The letter has two main points, first an advice to be good citizens, and two always trust in God and hope for a re-establishment of the relationship. The second part becomes important since the exile was considered a punishment. But if it was not, then what would important be only the first part (29:5-7). The prophet advised the people to become integral part of the community in Babylon. Of course it was not easy for them. They always thought Jerusalem was formidable and no one can ever destroy it. Now it was pulled down. They thought worship in Jerusalem was established for ever, now the temple was in ruins and the people were in alien land. So they lamented “How can we sing the Lord’s song in a foreign land?” (Ps. 137:4). They looked at being in Diaspora in a totally negative way. But the prophet asked them to look at it as a possibility and challenge. He asked them to engage in the social and economic life of the land. He said, ‘build houses, plant gardens and eat its produce, get married to people of the land and work for the welfare of it” (29:7).

Our Challenge Today.

The challenge for a religious person today is some what similar. It has come to a stage that people do not belong to any particular geographical locality any more permanently. They are always on the move for various reasons. New generations emerge in entirely different socio-cultural context than those of their parents. There are lot of people who consider this as an unavoidable evil due to pressure of survival. So they take so much trouble to keep many of their old customs and practices continued. But it becomes an additional burden for them as many of these may not fit in with the context they lived in. The younger generation born and brought up in the new environment may find many of those old practices, symbols and customs meaningless and irrelevant for them.

Not so much different was the case with those who went in to exile in Babylon as far as their religious life was concerned. When they were asked by the prophet to get married and participate in agricultural and other activities of Babylonian community, he was also asking them to participate in the religious rites associated with them. People particularly those days related their daily life and activities in relation to their faith in the divine. If we examine the common prayer book published by Mar Julius Press, Pampacuda, we can see that even the very insignificant activity such as washing the hand is accompanied by a prayer. Of course these days we do not follow them very strictly. But in ancient communities were welfare in life was interpreted solely in religious terms, they were followed very ardently. Jeremiah did not ask to forget or forsake Yahweh God of Israel. Jeremiah asked them “Pray to (only) Yahweh for the welfare of the land” (29:7). They were only advised to use symbols and mediums of the religious life of the people of the land in which they were put in to worship Yahweh. In simple terms the advice was ‘except for Yahweh every thing need be local’.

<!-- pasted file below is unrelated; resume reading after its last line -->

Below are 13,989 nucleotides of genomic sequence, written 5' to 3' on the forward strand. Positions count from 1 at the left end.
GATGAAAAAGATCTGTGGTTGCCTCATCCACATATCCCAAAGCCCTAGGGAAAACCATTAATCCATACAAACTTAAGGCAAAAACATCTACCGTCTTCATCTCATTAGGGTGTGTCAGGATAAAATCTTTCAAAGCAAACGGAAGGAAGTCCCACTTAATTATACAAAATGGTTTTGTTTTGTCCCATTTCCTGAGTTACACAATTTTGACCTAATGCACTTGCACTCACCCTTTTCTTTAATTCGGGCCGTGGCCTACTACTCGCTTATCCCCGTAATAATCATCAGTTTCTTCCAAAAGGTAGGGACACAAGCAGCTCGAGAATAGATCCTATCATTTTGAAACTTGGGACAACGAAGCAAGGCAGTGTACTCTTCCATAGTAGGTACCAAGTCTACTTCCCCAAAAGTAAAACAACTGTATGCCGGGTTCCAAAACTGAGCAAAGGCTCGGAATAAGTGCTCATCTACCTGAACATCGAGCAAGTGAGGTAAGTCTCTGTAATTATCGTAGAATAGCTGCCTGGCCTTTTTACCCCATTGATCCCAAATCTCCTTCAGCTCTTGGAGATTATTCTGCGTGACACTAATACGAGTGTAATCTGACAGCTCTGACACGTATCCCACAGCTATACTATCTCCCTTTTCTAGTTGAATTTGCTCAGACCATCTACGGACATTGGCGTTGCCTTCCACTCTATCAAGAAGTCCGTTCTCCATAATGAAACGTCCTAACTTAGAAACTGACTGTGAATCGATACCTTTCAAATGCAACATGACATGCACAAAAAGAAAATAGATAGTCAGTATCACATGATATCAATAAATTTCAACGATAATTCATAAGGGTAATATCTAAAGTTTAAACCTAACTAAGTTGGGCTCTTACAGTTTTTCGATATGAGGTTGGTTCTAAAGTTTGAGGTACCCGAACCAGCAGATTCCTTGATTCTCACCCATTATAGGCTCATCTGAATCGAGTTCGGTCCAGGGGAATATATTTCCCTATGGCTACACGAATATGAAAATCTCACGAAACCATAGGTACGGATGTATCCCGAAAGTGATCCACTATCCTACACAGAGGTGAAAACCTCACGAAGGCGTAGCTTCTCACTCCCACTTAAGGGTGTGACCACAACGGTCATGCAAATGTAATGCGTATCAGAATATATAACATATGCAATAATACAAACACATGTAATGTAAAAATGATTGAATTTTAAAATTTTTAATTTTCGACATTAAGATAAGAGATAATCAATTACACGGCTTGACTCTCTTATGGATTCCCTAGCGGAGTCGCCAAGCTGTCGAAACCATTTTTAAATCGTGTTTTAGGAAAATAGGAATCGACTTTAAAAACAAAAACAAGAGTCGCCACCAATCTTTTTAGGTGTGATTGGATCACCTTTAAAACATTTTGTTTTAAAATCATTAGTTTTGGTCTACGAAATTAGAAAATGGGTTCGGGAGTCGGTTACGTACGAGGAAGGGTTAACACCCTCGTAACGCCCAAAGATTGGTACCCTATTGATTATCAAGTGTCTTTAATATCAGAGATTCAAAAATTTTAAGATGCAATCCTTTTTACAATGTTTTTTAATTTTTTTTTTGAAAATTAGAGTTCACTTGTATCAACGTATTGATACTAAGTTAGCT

This is a valuable message for people in Diaspora these days for good or for not so good reason. Every thing except Christ, need to be local. We Orthodox Christians in Malankara got the good news about God’s salvation in Christ through Saint Thomas one of the apostles of Christ. Later several foreign Church fathers and leaders came to this part of the world. They brought symbols and mediums of worshipping God in Christ. We took some of them and internalized. Until they came the Church predominantly was local in all its forms. But these incluences finally ended up in having most of the symbols and expressions of our religious life those borrowed from out side. Now much of them having got rooted in our system and we are not able to think of having a truly Indian Church. Even stary attempts are suppressed and opposed. While we claim that our system is the best, we also complain that lot of our people, particularly young ones, leave our Church attracted by other systems. This does not open our eyes either. We blame it on others calling it ‘sheep stealing’. We do not ever ask ‘is there some thing wrong with us in presenting this system to our own people? We have to accept that in Kerala we have failed to a great extent in making our faith local, relevant and dynamic. Then our people went in to Diasporas. Some considered it as a blessing, some as some thing essential for existence. But we did not ever read Jeremiah’s passage seriously and tried it for ourselves. We tried to use the inherited symbols and mediums which were though quite familiar to the older generation alien to the situation they were put in. It was like water and oil. Jeremiah asked his readers to involve in the life of the community socially and religiously except for the deity. This is the advice given to every community in Diaspora situation of our times.